This comprehensive history of North American railroad electrification has been out of print for many years. Now, Indiana University Press is proud to announce its return in an new, updated second edition.
For most of the first half of the 20th century the United States led the way in railroad electrification. Before the outbreak of World War II, the country had some 2,400 route-miles and more than 6,300 track-miles operating under electric power, far more than any other nation and more than 20 percent of the world’s total. In almost every instance, electrification was a huge success. Running times were reduced. Tonnage capacities were increased. Fuel and maintenance costs were lowered, and the service lives of electric locomotives promised to be twice as long as those of steam locomotives. Yet despite its many triumphs, electrification of U.S. railroads failed to achieve the wide application that once was so confidently predicted. By the 1970s, it was the Soviet Union, with almost 22,000 electrified route-miles, that led the way, and the U.S. had declined to 17th place.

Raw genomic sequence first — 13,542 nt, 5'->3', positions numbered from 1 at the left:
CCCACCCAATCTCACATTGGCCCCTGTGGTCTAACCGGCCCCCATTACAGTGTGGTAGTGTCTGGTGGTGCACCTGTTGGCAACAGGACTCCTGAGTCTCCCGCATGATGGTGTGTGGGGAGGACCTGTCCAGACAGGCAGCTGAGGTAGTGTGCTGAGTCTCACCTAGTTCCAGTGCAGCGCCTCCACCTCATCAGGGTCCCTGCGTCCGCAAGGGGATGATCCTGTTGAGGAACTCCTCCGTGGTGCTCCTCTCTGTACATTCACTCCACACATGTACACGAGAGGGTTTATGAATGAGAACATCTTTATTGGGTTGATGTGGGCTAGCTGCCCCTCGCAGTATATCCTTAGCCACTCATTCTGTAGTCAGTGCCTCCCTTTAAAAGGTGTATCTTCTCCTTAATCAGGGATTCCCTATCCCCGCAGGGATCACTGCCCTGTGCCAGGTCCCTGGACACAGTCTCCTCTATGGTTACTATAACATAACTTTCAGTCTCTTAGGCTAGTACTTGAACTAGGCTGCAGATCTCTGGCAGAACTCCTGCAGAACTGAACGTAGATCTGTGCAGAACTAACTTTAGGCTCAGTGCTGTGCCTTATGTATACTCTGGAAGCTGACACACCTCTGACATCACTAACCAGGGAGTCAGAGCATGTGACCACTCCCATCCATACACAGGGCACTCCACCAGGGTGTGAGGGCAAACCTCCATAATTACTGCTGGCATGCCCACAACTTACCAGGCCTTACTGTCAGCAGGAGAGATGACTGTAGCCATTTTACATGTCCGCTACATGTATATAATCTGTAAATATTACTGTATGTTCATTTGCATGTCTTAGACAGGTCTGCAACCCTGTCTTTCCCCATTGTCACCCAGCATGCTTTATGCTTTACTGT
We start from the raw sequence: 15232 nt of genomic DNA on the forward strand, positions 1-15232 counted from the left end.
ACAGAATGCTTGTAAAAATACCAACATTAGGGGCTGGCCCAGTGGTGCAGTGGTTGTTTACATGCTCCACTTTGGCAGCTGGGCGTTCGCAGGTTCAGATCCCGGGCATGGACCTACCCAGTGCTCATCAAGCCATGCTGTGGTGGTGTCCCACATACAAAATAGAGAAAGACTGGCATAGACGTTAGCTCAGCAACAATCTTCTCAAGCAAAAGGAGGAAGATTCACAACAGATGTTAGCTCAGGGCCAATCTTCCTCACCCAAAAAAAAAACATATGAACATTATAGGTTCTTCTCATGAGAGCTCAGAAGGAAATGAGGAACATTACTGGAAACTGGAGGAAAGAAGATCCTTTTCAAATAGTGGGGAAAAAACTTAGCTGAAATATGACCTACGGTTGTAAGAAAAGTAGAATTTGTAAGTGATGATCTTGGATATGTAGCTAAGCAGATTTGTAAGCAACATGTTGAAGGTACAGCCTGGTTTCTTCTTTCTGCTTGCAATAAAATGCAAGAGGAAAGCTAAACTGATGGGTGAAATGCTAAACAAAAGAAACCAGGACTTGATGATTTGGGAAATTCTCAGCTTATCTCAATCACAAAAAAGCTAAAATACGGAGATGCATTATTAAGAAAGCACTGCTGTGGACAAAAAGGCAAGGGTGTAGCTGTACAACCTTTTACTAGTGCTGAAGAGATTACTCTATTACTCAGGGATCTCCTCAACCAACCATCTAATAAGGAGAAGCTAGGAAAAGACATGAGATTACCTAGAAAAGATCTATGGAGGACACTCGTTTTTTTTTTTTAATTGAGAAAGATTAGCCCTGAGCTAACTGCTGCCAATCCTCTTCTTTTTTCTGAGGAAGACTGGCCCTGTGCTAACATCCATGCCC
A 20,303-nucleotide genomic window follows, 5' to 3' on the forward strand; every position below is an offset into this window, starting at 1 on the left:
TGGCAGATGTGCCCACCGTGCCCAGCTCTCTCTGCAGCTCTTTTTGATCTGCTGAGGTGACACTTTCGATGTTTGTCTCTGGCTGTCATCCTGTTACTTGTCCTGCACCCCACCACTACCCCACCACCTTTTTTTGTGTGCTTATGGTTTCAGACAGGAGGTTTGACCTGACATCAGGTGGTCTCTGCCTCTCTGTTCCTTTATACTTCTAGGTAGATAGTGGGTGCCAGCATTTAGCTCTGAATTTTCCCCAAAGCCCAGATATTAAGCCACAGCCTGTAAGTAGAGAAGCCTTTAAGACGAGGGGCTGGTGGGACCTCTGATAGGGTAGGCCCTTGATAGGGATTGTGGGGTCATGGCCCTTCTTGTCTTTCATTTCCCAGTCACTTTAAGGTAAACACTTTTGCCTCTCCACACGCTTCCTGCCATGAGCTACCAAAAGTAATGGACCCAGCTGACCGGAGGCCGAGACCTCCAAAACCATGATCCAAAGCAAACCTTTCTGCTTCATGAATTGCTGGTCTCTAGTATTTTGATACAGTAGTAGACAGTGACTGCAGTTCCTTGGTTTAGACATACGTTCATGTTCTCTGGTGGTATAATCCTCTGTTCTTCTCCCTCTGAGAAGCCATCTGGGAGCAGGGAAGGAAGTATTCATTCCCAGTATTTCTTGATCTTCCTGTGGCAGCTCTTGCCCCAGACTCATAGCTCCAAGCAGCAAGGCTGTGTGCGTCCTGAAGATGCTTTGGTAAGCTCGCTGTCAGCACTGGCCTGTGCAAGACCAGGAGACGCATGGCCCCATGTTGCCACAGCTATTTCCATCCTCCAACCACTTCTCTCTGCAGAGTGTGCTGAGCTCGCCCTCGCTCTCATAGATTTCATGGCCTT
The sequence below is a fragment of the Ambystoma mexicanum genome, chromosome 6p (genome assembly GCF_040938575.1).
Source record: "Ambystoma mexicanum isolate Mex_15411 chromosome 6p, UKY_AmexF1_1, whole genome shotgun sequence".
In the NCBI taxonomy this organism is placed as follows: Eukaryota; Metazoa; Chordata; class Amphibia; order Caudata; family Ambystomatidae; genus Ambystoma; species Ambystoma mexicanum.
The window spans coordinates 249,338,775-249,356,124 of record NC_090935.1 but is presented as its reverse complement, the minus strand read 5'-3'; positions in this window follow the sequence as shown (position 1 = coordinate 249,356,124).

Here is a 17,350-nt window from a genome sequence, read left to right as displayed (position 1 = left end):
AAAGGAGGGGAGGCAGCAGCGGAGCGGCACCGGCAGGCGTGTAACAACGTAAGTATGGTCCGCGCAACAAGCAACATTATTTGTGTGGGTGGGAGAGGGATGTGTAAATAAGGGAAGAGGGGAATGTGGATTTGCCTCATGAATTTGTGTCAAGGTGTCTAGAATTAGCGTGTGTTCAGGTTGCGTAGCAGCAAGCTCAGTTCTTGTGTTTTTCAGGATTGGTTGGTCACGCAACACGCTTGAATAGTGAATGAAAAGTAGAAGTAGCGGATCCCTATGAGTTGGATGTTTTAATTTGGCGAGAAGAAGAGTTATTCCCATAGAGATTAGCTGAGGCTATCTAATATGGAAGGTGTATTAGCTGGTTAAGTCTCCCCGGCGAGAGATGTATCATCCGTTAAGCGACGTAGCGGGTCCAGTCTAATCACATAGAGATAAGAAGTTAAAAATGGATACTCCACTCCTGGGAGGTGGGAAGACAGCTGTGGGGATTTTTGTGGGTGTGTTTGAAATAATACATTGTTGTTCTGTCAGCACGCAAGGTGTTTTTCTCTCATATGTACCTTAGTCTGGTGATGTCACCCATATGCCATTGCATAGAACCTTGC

Today, electric operation of U.S. railroads is back in the limelight. The federally funded Northeast Corridor Improvement Program has provided an expanded Northeast Corridor electrification, with high-speed trains that are giving the fastest rail passenger service ever seen in North America, while still other high-speed corridors are planned for other parts of the country. And with U.S. rail freight tonnage at its highest levels in history, the ability of electric locomotives to expand capacity promises to bring renewed consideration of freight railroad electrification.
Middleton begins his ambitious chronicle of the ups and downs of railway electrification with the history of its early days, and brings it right up to the present—which is surely not the end of this complex and mercurial story.